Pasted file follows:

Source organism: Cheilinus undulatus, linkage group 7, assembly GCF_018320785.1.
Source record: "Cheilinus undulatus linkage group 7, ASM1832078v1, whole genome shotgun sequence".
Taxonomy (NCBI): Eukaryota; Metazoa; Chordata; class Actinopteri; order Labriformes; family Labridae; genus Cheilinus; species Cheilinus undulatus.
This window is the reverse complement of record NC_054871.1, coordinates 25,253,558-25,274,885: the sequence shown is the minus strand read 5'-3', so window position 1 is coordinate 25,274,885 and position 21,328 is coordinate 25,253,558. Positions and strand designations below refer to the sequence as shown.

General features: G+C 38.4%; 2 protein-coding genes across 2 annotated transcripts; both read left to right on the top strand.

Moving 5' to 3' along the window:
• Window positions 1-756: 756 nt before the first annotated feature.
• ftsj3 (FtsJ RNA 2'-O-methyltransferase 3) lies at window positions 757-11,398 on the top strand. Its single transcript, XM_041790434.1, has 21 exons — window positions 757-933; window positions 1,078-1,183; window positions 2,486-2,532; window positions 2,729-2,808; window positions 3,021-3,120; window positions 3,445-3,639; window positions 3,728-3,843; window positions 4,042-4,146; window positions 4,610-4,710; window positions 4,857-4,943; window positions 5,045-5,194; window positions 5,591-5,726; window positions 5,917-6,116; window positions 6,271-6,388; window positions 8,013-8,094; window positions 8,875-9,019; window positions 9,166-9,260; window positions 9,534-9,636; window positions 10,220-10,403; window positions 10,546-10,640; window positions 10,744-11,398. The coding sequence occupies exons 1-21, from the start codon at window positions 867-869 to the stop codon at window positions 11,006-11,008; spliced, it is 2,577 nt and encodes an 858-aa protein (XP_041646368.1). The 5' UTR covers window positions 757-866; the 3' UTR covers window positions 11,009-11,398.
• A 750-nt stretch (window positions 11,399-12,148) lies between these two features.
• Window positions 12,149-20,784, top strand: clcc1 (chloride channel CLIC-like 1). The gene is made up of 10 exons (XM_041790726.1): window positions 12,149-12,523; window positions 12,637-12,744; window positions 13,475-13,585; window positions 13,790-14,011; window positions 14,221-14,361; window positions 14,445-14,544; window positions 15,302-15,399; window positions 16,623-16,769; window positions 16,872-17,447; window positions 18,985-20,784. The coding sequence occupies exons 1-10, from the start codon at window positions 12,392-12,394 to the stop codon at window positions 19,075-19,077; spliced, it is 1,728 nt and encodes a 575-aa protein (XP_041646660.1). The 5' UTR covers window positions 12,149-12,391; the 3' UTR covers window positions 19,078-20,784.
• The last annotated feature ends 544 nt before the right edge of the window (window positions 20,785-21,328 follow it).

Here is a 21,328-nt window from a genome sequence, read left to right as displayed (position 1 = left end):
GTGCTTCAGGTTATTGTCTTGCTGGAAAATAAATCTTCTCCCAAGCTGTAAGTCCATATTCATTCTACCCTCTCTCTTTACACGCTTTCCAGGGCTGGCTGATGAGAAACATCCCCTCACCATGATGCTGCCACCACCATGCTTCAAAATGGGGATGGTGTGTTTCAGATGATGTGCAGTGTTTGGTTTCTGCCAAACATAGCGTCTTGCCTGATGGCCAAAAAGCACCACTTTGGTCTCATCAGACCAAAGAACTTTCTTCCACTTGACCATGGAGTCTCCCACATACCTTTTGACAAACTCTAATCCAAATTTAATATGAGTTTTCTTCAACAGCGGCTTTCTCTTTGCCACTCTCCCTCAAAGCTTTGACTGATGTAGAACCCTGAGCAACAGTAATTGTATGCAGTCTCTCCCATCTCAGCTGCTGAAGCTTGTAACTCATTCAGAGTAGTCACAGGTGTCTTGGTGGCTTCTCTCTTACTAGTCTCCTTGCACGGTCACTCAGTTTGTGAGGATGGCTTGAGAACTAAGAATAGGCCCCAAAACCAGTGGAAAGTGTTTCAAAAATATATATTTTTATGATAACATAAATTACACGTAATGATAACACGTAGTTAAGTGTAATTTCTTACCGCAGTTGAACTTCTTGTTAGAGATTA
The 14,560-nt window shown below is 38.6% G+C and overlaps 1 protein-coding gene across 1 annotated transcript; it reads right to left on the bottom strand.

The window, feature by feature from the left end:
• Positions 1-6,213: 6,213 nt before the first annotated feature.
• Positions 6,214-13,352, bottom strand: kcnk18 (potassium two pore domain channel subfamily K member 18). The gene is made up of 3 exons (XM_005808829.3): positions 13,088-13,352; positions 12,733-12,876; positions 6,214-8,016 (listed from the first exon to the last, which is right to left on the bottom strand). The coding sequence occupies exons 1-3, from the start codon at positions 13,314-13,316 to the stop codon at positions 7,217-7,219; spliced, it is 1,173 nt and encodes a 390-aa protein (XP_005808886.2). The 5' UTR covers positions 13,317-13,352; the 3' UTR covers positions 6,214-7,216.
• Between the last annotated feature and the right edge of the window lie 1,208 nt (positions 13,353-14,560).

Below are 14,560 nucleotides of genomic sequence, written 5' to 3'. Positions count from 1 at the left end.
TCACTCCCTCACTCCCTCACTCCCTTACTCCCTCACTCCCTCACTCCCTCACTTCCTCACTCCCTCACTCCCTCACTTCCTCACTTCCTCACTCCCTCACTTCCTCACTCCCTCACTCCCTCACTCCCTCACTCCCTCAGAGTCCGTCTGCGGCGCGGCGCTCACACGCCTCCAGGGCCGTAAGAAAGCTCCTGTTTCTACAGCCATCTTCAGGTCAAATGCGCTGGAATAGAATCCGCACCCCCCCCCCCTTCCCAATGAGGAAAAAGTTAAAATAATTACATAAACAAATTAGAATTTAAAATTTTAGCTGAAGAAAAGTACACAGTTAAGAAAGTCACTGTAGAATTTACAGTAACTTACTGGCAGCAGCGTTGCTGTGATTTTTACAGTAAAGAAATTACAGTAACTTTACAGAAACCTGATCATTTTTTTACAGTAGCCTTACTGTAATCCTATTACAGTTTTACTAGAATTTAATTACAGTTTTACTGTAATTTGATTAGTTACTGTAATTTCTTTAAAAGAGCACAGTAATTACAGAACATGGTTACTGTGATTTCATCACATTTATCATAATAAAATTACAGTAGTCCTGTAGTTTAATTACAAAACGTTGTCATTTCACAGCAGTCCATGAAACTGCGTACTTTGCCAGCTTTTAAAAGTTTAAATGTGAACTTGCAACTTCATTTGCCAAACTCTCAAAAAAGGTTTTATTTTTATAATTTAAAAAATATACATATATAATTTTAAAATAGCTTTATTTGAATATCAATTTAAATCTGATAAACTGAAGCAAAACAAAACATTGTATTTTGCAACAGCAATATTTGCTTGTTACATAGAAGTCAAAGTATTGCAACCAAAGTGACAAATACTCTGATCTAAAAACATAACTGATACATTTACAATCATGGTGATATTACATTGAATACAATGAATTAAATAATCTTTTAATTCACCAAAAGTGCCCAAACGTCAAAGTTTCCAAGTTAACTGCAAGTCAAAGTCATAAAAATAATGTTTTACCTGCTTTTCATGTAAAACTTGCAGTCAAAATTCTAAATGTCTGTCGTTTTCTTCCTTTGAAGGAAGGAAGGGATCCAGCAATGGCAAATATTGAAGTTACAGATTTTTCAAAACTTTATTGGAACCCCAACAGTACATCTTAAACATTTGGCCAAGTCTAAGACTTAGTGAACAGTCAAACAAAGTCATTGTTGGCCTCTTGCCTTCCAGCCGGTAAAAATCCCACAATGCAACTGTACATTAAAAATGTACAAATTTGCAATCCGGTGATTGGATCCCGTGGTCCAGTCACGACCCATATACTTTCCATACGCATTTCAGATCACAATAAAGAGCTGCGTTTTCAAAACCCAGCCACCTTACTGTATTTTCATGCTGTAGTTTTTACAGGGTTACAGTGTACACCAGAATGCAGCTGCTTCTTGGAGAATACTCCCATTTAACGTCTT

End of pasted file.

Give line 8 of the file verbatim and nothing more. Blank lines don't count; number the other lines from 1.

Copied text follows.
• ftsj3 (FtsJ RNA 2'-O-methyltransferase 3) lies at window positions 757-11,398 on the top strand. Its single transcript, XM_041790434.1, has 21 exons — window positions 757-933; window positions 1,078-1,183; window positions 2,486-2,532; window positions 2,729-2,808; window positions 3,021-3,120; window positions 3,445-3,639; window positions 3,728-3,843; window positions 4,042-4,146; window positions 4,610-4,710; window positions 4,857-4,943; window positions 5,045-5,194; window positions 5,591-5,726; window positions 5,917-6,116; window positions 6,271-6,388; window positions 8,013-8,094; window positions 8,875-9,019; window positions 9,166-9,260; window positions 9,534-9,636; window positions 10,220-10,403; window positions 10,546-10,640; window positions 10,744-11,398. The coding sequence occupies exons 1-21, from the start codon at window positions 867-869 to the stop codon at window positions 11,006-11,008; spliced, it is 2,577 nt and encodes an 858-aa protein (XP_041646368.1). The 5' UTR covers window positions 757-866; the 3' UTR covers window positions 11,009-11,398.